:22:10.:22:13.

essentially a smoke screen for German domination of Europe and the

:22:14.:22:19.

Germans are using the EU and the euro as a front for their own

:22:20.:22:21.

national interest. I would say that portrays a certain lack of

:22:22.:22:24.

understanding of how the EU actually works and that it works for other

:22:25.:22:30.

countries and that Germany's options of manipulating the EU and the

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currency are relatively limited. The European Central Bank has been doing

:22:35.:22:38.

quantitative easing against the violent protests of the government.

:22:39.:22:43.

He won't not trade with Germany or the body? He does not really have a

:22:44.:22:46.

choice. I think Angela Merkel was quite right not to push them on this

:22:47.:22:51.

because you are not going to have a seminar on European Union here in

:22:52.:22:55.

front of the President and the world press. I think she will leave that

:22:56.:23:02.

on the table as a learning process to be had. There is a G20 meeting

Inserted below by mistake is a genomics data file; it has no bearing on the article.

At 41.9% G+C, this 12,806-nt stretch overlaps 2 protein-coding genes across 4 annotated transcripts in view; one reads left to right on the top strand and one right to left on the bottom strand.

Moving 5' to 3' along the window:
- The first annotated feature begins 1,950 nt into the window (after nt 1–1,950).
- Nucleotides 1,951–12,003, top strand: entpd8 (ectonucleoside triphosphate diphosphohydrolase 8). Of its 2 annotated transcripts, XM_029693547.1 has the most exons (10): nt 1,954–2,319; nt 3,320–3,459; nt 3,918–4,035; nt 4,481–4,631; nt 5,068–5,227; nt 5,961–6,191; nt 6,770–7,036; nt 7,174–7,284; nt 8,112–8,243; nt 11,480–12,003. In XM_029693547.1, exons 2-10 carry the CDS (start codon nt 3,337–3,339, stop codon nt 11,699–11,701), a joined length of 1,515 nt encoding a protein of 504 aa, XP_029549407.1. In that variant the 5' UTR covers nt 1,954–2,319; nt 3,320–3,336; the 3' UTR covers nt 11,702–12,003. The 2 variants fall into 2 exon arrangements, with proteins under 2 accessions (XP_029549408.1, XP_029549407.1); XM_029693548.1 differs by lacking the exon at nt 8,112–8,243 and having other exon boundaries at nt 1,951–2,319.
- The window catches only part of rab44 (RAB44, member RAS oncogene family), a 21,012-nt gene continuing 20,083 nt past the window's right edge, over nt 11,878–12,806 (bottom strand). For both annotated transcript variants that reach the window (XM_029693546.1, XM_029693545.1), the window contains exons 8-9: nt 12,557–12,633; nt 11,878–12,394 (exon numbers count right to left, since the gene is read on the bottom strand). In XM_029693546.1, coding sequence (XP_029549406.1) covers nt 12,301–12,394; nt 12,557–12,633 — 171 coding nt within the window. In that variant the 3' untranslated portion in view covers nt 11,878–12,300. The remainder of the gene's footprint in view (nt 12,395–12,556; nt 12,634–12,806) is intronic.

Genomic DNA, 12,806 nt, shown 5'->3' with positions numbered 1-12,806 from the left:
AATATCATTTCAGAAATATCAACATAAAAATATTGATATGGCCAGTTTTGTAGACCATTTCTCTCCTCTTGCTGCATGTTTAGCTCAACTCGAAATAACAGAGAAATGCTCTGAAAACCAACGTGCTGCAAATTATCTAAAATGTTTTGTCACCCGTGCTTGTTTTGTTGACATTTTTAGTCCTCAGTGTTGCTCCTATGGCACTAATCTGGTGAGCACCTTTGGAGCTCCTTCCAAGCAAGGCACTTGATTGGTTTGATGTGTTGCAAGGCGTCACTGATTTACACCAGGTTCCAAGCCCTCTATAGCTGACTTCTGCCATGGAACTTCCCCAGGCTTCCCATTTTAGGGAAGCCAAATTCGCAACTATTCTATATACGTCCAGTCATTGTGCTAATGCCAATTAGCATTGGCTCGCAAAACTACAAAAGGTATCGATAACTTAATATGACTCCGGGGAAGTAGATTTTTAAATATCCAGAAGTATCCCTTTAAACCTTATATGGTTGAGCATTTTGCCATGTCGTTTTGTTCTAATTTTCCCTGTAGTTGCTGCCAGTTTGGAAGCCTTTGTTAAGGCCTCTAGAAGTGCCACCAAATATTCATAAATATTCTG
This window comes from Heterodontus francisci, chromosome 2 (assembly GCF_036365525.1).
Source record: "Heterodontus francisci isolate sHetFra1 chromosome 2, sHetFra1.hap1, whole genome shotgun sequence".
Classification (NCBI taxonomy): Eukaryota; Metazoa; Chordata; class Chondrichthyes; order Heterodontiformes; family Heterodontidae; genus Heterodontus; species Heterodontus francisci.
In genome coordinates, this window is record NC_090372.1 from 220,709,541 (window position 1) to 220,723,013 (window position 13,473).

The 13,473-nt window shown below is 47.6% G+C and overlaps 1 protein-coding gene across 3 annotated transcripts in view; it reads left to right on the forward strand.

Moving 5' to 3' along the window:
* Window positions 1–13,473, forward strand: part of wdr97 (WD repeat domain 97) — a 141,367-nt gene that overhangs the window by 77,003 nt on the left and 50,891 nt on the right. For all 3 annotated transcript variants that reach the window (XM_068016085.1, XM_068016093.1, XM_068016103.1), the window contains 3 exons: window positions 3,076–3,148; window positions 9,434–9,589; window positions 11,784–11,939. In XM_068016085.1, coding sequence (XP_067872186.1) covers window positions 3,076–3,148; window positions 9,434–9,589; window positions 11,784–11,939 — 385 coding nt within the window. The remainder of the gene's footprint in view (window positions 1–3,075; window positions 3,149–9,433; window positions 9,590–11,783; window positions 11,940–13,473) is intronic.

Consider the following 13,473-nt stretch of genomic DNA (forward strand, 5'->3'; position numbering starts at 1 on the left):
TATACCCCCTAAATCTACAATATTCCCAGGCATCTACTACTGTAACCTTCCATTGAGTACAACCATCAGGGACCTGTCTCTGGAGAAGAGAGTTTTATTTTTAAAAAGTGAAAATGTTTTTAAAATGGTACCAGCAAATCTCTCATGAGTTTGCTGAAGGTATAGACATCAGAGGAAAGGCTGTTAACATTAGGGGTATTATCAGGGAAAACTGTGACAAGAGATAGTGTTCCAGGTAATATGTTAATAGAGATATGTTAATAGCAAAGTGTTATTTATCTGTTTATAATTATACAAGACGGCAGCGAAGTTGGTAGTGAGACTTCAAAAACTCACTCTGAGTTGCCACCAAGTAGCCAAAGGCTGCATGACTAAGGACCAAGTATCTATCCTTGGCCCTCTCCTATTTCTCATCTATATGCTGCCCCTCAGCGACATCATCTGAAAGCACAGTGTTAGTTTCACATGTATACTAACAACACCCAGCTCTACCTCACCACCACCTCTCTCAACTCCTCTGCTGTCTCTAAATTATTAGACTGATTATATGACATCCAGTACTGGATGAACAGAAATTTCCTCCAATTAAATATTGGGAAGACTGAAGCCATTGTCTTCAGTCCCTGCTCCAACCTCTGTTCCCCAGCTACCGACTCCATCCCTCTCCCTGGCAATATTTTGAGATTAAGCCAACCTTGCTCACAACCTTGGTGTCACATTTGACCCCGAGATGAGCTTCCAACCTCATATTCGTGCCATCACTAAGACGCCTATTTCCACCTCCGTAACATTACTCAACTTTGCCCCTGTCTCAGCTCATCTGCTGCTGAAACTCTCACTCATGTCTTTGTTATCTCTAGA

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and the G seven meeting in the spring and I think the important

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thing is that she said, do not forget that there are a lot of

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German investment and jobs created in America and she mentioned and

:23:16.:23:21.

very thinly veiled threat that if you do punitive taxes, so come way.

:23:22.:23:26.

What was interesting was that he definitely was emphatic about the

:23:27.:23:30.

fact he was not rolling back from an involvement in the world, that this

:23:31.:23:35.

America first, was not an isolationist policy and he said it

:23:36.:23:41.

quite like Nato. It is all sort of relative, but he was talking at one

:23:42.:23:46.

stage, about arrears, is that this idea that you would get those

:23:47.:23:50.

countries who have not paid their dues to actually pay back tax. This

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idea has come up a couple of times and he does not seem to be backing